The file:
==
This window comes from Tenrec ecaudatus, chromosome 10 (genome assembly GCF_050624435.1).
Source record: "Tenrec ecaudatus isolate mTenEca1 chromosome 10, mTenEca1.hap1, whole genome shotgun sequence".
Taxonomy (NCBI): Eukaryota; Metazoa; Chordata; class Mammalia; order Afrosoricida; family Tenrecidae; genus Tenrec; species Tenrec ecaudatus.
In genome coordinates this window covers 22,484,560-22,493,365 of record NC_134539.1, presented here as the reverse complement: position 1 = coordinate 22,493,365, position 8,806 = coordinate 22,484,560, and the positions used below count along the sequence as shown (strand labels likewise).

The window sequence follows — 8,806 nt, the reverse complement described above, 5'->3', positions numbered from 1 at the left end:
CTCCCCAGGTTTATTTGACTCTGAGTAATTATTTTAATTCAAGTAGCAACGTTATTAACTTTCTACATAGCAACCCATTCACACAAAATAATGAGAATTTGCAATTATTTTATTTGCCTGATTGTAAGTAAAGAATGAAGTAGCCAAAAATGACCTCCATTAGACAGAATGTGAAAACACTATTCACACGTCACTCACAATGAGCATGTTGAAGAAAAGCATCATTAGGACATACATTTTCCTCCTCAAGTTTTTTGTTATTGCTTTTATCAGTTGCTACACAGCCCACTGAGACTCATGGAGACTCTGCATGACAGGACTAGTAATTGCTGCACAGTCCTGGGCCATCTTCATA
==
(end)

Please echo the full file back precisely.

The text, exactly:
This window comes from Tenrec ecaudatus, chromosome 10 (genome assembly GCF_050624435.1).
Source record: "Tenrec ecaudatus isolate mTenEca1 chromosome 10, mTenEca1.hap1, whole genome shotgun sequence".
Taxonomy (NCBI): Eukaryota; Metazoa; Chordata; class Mammalia; order Afrosoricida; family Tenrecidae; genus Tenrec; species Tenrec ecaudatus.
In genome coordinates this window covers 22,484,560-22,493,365 of record NC_134539.1, presented here as the reverse complement: position 1 = coordinate 22,493,365, position 8,806 = coordinate 22,484,560, and the positions used below count along the sequence as shown (strand labels likewise).

The window sequence follows — 8,806 nt, the reverse complement described above, 5'->3', positions numbered from 1 at the left end:
CTCCCCAGGTTTATTTGACTCTGAGTAATTATTTTAATTCAAGTAGCAACGTTATTAACTTTCTACATAGCAACCCATTCACACAAAATAATGAGAATTTGCAATTATTTTATTTGCCTGATTGTAAGTAAAGAATGAAGTAGCCAAAAATGACCTCCATTAGACAGAATGTGAAAACACTATTCACACGTCACTCACAATGAGCATGTTGAAGAAAAGCATCATTAGGACATACATTTTCCTCCTCAAGTTTTTTGTTATTGCTTTTATCAGTTGCTACACAGCCCACTGAGACTCATGGAGACTCTGCATGACAGGACTAGTAATTGCTGCACAGTCCTGGGCCATCTTCATA